Lebanon’s Embattled Premier Says He Will Return To Lebanon But Confirms Resignation

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Former Lebanese prime minister Saad Hariri leaves at the end of a meeting with the French president at the Elysee Palace in Paris on October 7, 2014. AFP PHOTO/ ALAIN JOCARD

Lebanese Prime Minister Saad Hariri on Saturday said he will return to Lebanon to clarify his political position after abruptly resigning from Saudi Arabia two weeks ago, setting off fears of wider instability and raising questions about whether he had willingly quit.

Hariri spoke from Paris where he met with French President Emmanuel Macron after arriving on a plane from Riyadh early Saturday.

Lebanese officials had accused Saudi authorities of holding Hariri, a onetime political ally, hostage as part of an attempt to destabilize Lebanon. Macron quickly stepped in to mediate the crisis, inviting the embattled premier to France for an official visit and paving the way for his exit from Saudi Arabia.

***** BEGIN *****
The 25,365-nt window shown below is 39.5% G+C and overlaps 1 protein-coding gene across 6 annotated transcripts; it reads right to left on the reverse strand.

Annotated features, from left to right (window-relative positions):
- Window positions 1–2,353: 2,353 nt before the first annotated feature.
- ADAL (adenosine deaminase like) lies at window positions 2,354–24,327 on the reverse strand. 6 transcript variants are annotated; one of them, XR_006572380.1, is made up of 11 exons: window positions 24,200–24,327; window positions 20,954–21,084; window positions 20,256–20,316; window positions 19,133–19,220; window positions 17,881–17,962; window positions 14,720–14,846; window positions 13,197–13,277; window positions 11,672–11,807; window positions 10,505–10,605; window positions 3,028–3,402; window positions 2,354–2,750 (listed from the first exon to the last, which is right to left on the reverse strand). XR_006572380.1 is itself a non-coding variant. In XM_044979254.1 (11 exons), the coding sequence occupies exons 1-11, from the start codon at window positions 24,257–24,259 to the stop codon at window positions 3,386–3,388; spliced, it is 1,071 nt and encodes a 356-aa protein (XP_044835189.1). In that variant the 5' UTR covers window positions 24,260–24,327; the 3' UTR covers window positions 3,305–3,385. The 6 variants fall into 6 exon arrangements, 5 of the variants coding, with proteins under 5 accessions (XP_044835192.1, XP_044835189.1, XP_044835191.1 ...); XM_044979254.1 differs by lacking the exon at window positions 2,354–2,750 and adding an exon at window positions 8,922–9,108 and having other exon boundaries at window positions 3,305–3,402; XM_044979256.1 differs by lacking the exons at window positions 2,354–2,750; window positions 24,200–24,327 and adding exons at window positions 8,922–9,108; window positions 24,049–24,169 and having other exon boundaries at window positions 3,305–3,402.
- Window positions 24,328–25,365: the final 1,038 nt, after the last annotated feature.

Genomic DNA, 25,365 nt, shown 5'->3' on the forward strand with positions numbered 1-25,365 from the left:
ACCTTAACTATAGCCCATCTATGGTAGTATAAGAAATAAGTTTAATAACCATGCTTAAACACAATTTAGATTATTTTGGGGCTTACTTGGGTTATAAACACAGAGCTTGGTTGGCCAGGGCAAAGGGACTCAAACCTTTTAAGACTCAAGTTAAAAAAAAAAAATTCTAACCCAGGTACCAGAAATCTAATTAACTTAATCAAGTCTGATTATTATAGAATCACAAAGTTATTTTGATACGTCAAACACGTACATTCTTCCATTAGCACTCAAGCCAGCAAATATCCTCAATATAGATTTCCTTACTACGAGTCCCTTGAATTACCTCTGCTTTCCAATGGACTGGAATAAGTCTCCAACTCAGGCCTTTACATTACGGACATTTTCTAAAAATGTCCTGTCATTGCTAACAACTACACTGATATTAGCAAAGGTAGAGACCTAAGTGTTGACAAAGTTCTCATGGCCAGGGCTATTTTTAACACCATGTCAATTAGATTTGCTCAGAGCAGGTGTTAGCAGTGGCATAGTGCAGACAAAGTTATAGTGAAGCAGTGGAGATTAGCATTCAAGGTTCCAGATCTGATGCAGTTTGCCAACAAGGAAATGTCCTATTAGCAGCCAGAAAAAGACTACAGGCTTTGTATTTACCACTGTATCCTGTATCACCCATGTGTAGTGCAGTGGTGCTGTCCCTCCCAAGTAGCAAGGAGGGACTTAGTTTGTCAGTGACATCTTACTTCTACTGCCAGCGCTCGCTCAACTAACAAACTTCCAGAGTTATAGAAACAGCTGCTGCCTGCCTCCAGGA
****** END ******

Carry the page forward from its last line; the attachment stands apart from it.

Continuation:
Hariri plans to travel to Beirut next week for independence day celebrations and meetings with Lebanese President Michel Aoun.

“I will be going to Beirut in the next few days. I will participate in the celebration of our independence day. From there, I will announce my position on all matters after meeting with President Aoun,” he said from the French presidential palace in Paris.

“You know that I submitted my resignation, and we will talk about this issue in Lebanon,” he said.

The trip would mark an end to his mysterious self-exile since he suddenly stepped down Nov. 4, citing Iranian influence and the military power of Hezbollah, the Lebanese Shiite political movement and his partner in government. Hariri is a Sunni Muslim.

Lebanon was shocked by his resignation and pointed to the harsh language of his statement as evidence he only stepped down under pressure.

Saudi officials are keen to squeeze Hezbollah as Iran’s most powerful proxy in the region. Saudi Arabia’s Sunni monarchy and Shiite-majority Iran are in a battle for influence across a battered Middle East – a rivalry that has helped kill tens of thousands in places such as Iraq, Syria and Yemen.

(c) 2017, The Washington Post · Erin Cunningham, James Mcauley 

{Matzav.com}

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